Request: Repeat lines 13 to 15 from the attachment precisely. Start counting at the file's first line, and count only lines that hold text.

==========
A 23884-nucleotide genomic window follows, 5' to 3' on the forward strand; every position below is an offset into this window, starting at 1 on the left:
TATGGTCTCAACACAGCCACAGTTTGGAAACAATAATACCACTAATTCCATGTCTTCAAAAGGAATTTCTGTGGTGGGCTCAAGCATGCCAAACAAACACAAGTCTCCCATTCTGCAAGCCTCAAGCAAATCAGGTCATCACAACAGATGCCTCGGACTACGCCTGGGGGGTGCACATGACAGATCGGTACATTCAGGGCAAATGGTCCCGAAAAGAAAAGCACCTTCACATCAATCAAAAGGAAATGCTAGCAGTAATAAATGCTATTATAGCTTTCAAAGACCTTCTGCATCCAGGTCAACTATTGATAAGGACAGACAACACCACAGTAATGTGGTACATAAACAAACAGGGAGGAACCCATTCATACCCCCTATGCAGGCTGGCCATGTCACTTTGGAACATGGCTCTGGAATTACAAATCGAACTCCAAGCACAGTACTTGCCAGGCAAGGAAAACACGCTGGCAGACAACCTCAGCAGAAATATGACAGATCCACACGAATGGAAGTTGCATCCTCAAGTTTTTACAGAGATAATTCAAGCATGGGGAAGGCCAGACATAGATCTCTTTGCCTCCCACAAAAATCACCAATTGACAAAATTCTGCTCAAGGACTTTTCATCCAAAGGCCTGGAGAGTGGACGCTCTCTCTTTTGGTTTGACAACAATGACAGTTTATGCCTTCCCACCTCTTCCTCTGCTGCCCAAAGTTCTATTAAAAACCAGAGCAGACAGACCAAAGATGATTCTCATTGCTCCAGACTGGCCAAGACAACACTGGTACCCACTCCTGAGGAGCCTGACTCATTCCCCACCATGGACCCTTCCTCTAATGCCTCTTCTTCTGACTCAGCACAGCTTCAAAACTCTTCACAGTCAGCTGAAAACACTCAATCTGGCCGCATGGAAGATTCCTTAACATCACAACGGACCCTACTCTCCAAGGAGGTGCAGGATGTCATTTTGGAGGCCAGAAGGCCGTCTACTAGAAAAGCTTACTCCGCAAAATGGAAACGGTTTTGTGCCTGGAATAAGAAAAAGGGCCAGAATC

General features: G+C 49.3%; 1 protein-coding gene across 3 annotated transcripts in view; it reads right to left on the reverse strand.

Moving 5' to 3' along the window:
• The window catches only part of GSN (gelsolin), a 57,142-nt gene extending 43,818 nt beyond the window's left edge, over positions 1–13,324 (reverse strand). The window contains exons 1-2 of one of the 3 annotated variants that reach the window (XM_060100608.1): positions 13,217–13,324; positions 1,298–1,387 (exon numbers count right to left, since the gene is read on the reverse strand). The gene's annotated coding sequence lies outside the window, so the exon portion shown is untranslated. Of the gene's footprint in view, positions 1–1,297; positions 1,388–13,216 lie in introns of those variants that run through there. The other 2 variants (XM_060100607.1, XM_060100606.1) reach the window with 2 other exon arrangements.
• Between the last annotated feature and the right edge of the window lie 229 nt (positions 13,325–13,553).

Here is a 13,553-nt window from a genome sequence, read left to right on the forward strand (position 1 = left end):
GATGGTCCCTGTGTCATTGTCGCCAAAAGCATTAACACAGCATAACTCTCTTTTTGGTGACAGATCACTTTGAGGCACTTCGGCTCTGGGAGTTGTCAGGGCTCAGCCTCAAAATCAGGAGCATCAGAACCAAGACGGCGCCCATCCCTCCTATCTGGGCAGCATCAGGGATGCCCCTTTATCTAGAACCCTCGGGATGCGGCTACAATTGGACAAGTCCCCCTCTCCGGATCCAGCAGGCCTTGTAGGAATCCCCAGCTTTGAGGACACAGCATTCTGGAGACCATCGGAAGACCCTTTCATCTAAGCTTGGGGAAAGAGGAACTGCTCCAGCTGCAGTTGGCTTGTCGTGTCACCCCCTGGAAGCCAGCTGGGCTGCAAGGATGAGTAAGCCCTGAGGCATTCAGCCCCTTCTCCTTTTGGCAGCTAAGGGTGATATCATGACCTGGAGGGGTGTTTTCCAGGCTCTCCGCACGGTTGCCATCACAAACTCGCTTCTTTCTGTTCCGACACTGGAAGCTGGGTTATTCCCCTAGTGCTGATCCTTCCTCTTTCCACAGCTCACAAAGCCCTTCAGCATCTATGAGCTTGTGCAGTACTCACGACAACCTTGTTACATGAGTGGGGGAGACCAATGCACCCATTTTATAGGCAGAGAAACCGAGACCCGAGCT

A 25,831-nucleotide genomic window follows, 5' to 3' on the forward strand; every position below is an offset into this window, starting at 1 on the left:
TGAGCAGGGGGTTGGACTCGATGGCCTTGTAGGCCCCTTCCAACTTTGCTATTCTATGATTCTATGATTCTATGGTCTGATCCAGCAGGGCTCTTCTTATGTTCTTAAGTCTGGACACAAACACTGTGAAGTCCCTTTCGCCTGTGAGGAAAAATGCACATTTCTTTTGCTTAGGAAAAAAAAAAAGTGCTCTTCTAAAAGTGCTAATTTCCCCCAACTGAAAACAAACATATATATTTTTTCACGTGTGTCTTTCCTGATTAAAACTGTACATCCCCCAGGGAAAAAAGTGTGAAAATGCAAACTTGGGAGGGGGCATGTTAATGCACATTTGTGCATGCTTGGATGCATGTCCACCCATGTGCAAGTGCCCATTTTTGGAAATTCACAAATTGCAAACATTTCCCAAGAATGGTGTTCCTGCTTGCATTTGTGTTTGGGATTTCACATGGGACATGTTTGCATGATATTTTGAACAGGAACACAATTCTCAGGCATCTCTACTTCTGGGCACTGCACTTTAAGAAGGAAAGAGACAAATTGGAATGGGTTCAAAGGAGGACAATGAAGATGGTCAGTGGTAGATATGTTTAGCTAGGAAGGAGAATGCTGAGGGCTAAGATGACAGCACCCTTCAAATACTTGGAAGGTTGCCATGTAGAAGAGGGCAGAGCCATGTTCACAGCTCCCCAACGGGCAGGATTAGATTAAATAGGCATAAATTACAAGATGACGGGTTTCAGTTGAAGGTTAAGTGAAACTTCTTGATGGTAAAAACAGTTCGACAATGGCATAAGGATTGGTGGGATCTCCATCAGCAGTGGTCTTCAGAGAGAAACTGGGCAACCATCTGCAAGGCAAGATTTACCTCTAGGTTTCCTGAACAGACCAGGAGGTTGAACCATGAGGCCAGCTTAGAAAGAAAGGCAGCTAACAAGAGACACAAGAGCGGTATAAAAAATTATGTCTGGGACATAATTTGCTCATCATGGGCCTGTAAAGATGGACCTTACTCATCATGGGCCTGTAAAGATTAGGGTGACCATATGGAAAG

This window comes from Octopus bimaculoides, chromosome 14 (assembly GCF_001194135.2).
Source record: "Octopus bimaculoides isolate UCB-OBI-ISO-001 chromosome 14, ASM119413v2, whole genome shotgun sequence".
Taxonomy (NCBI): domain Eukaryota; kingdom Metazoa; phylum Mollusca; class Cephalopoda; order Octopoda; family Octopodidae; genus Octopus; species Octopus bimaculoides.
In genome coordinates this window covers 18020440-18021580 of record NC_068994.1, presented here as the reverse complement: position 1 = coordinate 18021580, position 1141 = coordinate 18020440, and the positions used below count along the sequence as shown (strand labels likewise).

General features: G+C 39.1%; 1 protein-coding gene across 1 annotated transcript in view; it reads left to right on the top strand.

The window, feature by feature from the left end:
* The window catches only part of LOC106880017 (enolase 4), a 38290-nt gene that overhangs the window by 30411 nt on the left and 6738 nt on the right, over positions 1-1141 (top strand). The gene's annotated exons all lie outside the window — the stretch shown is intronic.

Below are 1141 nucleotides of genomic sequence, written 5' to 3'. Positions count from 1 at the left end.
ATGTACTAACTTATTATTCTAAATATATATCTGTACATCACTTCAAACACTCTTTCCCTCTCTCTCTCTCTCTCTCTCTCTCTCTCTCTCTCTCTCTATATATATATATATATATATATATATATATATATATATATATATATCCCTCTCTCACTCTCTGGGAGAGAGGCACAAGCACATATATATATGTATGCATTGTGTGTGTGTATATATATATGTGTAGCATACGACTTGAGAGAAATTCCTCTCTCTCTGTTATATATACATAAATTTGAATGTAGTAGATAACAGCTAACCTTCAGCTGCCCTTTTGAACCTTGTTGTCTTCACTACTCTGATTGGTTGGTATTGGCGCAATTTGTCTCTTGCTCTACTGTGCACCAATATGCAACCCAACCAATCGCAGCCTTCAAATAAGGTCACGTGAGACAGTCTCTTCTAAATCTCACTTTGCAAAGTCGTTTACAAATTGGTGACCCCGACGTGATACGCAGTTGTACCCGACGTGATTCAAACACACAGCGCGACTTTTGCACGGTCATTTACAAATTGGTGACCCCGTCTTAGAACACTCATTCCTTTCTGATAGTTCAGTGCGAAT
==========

Taxonomy (NCBI): domain Eukaryota; kingdom Metazoa; phylum Mollusca; class Cephalopoda; order Octopoda; family Octopodidae; genus Octopus; species Octopus bimaculoides.
In genome coordinates this window covers 18020440-18021580 of record NC_068994.1, presented here as the reverse complement: position 1 = coordinate 18021580, position 1141 = coordinate 18020440, and the positions used below count along the sequence as shown (strand labels likewise).

General features: G+C 39.1%; 1 protein-coding gene across 1 annotated transcript in view; it reads left to right on the top strand.